Bellwether Housing is an independent nonprofit. We own and operate more than 1,800 apartments. Particularly vulnerable to the upcoming March 1 sequester are approximately 400 Section 8-supported Bellwether apartments that serve seniors, people with disabilities and formerly homeless families. The residents pay 30 percent of their income for rent. The Section 8 contracts provided by the federal government are critical to our mission to serve our tenants with safe, affordable, high-quality housing.

If Uncle Sam breaks his word by not paying those rents, the owners won’t be able to pay their mortgages and eventually may be forced into default. Seniors most likely will have to go to Medicaid-funded nursing homes, an option that will cost taxpayers roughly $50,000 a year compared with about $8,000 a year for Section 8.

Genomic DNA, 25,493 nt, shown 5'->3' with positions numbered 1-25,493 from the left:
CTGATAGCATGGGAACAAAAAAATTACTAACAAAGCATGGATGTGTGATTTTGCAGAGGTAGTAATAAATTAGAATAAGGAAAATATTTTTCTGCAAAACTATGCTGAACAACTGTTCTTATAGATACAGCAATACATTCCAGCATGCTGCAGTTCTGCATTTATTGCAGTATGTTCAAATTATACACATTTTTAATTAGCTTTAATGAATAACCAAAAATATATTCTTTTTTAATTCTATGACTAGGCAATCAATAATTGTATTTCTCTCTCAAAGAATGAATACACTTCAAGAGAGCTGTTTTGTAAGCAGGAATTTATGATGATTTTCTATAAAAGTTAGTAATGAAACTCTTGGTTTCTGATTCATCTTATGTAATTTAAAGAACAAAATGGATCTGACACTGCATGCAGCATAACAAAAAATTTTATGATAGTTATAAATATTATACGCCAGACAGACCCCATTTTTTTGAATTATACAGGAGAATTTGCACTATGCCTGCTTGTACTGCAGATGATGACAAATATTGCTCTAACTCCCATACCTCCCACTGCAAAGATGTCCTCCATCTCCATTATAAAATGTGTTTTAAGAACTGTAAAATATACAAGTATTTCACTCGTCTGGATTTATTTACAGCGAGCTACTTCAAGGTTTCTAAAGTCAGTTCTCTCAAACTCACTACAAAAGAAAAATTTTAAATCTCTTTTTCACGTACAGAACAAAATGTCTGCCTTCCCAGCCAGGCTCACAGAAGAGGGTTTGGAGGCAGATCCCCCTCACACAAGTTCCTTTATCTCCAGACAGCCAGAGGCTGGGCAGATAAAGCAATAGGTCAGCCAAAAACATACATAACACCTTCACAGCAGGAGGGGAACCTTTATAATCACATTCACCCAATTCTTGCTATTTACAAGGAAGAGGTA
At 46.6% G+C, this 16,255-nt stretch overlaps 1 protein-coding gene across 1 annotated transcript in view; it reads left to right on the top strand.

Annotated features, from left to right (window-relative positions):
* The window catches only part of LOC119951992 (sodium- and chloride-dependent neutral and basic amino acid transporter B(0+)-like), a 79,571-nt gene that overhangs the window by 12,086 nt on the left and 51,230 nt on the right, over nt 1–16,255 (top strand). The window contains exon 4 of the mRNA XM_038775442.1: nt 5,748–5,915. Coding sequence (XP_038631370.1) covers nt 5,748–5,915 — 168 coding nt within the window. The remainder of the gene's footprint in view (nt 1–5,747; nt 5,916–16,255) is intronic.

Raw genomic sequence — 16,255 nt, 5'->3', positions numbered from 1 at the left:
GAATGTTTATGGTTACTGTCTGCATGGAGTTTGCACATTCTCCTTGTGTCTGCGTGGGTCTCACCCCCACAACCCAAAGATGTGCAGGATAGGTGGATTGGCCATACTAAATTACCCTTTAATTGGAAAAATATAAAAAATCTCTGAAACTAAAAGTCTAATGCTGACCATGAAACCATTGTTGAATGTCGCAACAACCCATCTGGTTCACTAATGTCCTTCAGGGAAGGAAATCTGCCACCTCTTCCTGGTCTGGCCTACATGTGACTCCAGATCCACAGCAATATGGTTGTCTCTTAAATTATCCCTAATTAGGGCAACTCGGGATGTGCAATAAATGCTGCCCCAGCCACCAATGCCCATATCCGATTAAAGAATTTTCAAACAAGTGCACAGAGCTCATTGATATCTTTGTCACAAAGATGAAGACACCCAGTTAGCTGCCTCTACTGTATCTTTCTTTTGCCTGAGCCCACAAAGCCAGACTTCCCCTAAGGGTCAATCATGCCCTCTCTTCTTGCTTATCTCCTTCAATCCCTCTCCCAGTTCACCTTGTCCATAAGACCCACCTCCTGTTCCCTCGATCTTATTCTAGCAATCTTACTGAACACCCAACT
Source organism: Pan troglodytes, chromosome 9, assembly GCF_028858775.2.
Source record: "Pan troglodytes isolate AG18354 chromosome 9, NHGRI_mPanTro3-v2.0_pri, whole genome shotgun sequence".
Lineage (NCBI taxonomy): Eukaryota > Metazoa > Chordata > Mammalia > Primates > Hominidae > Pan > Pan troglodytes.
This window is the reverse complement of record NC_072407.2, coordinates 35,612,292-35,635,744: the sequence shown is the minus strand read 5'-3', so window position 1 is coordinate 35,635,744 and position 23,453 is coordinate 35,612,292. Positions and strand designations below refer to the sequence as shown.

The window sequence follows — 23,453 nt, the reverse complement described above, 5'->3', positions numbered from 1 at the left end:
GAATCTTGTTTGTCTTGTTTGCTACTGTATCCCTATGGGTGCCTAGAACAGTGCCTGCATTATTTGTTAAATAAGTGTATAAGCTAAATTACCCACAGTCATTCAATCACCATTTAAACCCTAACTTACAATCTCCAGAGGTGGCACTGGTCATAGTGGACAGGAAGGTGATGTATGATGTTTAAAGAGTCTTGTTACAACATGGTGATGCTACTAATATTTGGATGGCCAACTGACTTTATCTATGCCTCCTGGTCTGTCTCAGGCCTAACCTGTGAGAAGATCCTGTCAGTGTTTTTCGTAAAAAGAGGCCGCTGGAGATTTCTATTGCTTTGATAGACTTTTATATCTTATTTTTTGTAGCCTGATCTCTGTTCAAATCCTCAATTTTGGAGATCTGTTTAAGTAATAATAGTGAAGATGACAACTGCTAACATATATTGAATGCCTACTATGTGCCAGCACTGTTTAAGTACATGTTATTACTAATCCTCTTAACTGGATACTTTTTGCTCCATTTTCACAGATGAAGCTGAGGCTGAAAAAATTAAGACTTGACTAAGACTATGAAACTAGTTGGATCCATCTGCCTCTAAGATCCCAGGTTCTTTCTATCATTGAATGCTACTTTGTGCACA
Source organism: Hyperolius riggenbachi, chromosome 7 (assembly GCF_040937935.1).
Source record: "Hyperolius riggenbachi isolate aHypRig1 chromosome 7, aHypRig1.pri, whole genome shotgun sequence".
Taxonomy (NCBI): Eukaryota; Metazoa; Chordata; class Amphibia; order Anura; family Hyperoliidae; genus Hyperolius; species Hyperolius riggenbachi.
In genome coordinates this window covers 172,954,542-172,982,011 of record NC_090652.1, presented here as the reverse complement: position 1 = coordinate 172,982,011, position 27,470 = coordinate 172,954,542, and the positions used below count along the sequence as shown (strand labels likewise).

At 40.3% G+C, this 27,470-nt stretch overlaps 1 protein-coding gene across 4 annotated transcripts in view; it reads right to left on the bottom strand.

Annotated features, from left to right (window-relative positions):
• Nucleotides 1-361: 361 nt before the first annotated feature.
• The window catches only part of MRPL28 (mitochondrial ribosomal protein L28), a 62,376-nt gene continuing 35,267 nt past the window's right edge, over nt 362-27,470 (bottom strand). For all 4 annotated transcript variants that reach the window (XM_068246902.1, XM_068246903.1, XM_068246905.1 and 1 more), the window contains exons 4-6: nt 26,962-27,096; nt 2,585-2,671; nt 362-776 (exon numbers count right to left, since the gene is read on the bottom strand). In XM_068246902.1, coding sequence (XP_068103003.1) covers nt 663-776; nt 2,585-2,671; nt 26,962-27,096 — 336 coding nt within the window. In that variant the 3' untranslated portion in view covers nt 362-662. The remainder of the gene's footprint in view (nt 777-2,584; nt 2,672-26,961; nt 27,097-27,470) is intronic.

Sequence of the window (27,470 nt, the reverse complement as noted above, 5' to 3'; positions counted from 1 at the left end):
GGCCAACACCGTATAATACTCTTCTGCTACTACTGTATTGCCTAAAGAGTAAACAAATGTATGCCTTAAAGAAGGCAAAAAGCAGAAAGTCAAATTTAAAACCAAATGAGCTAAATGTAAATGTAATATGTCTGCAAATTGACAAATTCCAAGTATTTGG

Across-the-board cutting is penny-wise and pound-foolish.

–Sarah Rick Lewontin, executive director, Bellwether Housing, Bellevue

Murray plays blame game

Talk about irony. Sen. Patty Murray’s blame-it-all-on-Republicans lament over the deadlock in Congress, featured on The Times Feb. 27 Opinion page, tells of Washington constituents’ anger and disgust expressed on her recent in-state tour.

Right on, Sen. Murray, and your holier-than-thou sniffling perfectly exemplified the main cause.

–Don Gulliford, Mercer Island

Budget cuts are not the solution

I was surprised that your excellent columnist, Danny Westneat, bought into the spurious arguments of Rand Paul and his ilk about the across-the-board cuts that probably will occur this week because of the law passed in 2011 [“Time to sequester the hype,” NWWednesday, Feb. 27].